What a powerful and wrenching option for the Rite of Penance. It certainly keeps our thoughts on the suffering, yet merciful Christ. This reading is proclaimed every Good Friday. I remember a student lector from my days at Michigan State’s campus ministry who was nearly in tears as she read this. Was I witnessing a breakdown, I worried, or just a deeply emotional moment? It is hard to remain aloof when confronted with the fourth passage of the suffering servant:
Who would believe what we have heard?
To whom has the arm of the LORD been revealed?
He grew up like a sapling before him,
like a shoot from the parched earth;
He had no majestic bearing to catch our eye,
no beauty to draw us to him.
He was spurned and avoided by (others),
a man of suffering, knowing pain,
Like one from whom you turn your face,
spurned, and we held him in no esteem.
I suspect this passage is what drew those who assembled the lectinoary for the Rite of Penance, a very traditional expression of atonement:
Yet it was our pain that he bore,
our sufferings he endured.
We thought of him as stricken,
struck down by God and afflicted,
But he was pierced for our sins,
crushed for our iniquity.
He bore the punishment that makes us whole,
by his wounds we were healed.
We had all gone astray like sheep,
all following our own way;
But the LORD laid upon him
the guilt of us all.
One shorter option in the Rite is to use just these three verses above. These call to mind the canticle in 1 Peter.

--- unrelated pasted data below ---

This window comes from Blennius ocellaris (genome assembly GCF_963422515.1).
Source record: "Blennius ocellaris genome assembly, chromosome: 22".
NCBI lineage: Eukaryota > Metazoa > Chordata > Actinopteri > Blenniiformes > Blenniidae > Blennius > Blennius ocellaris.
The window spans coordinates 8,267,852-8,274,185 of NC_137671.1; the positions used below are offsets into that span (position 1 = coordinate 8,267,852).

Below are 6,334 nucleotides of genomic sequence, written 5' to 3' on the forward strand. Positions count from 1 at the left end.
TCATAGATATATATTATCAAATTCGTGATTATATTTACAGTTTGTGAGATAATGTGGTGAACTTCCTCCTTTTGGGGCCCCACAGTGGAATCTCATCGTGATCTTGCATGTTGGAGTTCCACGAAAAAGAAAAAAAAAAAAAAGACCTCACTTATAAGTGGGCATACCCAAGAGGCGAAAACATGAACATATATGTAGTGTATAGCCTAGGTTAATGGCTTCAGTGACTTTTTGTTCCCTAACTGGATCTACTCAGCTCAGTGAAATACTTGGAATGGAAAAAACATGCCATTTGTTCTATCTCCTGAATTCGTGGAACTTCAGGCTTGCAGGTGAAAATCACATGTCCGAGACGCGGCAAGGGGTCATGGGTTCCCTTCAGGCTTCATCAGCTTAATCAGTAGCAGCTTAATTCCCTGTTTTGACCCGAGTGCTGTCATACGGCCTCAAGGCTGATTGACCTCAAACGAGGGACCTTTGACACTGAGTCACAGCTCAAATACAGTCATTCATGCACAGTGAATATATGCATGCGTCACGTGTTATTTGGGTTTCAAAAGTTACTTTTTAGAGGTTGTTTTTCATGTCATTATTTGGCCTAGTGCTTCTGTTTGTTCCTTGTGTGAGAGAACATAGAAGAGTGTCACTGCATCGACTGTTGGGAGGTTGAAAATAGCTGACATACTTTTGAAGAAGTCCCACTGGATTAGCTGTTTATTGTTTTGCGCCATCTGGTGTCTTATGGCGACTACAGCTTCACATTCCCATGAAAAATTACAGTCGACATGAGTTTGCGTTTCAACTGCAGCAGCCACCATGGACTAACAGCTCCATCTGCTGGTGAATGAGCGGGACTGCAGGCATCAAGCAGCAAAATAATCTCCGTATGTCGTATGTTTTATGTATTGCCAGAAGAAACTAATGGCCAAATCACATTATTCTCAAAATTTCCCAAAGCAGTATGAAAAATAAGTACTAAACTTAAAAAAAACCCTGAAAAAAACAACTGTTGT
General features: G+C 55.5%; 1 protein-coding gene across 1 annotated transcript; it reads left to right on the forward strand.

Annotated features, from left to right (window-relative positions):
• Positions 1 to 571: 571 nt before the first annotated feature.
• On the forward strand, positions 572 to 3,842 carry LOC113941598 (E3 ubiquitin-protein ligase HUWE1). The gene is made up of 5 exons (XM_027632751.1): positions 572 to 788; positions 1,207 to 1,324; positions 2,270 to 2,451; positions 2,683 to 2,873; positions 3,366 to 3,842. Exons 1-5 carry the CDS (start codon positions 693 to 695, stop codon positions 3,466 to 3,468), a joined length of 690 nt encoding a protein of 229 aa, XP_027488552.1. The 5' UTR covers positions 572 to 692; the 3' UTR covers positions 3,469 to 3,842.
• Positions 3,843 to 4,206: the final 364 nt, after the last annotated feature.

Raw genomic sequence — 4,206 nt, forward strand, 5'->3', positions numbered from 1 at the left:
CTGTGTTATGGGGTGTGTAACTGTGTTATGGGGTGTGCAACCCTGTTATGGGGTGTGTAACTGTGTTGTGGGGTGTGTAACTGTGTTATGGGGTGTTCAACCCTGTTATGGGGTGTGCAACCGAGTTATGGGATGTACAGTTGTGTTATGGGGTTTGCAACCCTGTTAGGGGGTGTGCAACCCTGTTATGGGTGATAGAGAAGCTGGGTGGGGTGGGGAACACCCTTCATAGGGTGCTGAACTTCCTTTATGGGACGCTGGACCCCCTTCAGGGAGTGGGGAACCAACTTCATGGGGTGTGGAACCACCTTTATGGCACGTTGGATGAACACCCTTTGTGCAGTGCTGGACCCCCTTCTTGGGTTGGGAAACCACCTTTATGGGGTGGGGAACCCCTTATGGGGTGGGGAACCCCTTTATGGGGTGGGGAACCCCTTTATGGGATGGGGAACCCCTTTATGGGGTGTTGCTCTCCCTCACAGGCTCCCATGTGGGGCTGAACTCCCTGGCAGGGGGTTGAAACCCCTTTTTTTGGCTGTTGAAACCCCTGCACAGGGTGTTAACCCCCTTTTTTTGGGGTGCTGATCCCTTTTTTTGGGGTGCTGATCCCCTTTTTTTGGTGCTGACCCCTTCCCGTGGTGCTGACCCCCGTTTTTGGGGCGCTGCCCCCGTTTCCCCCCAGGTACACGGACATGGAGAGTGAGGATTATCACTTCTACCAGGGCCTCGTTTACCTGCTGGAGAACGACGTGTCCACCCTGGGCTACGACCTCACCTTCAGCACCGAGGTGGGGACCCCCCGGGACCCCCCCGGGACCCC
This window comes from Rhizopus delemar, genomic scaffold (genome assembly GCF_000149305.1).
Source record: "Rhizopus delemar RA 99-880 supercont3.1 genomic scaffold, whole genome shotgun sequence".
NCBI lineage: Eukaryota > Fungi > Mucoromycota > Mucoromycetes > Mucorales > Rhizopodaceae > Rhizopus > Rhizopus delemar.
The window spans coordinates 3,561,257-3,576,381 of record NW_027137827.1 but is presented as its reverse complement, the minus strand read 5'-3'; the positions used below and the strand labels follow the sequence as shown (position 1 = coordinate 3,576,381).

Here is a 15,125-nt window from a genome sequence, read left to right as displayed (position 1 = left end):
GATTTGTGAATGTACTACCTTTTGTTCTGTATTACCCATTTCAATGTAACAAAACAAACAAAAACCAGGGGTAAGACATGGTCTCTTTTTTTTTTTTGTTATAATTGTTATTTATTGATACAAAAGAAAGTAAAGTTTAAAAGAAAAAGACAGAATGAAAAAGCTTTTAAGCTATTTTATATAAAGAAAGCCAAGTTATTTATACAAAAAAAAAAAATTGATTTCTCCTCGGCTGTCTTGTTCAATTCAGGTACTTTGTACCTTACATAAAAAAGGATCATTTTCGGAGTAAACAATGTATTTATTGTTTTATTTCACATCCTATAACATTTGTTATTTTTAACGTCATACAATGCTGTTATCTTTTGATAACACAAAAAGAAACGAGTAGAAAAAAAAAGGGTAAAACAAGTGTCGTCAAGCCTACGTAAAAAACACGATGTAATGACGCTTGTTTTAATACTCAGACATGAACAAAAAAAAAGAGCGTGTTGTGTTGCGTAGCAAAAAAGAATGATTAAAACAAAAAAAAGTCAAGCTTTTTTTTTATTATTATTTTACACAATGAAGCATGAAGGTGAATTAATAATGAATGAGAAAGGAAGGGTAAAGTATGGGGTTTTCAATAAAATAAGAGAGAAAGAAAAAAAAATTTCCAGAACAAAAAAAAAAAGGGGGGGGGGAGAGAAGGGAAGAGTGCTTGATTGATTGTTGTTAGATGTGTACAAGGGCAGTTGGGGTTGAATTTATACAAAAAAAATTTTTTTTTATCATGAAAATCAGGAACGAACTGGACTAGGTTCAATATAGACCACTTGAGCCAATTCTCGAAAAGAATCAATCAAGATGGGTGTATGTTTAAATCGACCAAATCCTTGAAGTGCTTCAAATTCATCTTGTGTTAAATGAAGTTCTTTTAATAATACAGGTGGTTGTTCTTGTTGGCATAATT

Though harshly treated, he submitted
and did not open his mouth;
Like a lamb led to slaughter
or a sheep silent before shearers,
he did not open his mouth.
Seized and condemned, he was taken away.
Who would have thought any more of his destiny?
For he was cut off from the land of the living,
struck for the sins of his people.
He was given a grave among the wicked,
a burial place with evildoers,
Though he had done no wrong,
nor was deceit found in his mouth.
But it was the LORD’s will to crush him with pain.
By making his life as a reparation offering,
he shall see his offspring, shall lengthen his days,
and the LORD’s will shall be accomplished through him.
Because of his anguish he shall see the light;
because of his knowledge he shall be content;
My servant, the just one, shall justify the many,
their iniquity he shall bear.
Therefore I will give him his portion among the many,
and he shall divide the spoils with the mighty,
Because he surrendered himself to death,
was counted among the transgressors,
Bore the sins of many,
and interceded for the transgressors.
When would this passage be used? My own sense would be to save it for Good Friday. Perhaps if a parish were celebrating communal penance during Holy Week, Isaiah 53 would be a possibility, or the shorter section of verses 4 through 6 only.
I don’t know about you, but I find the theology of atonement difficult. I think it may be lost on many Christians today. It doesn’t seem to be fair, even if we human beings are getting the good end of the deal.
But Jesus willingly gave himself up on our behalf. Holy Week and the Sacrament of Penance confront us with that reality of God’s love. We can’t get away from it.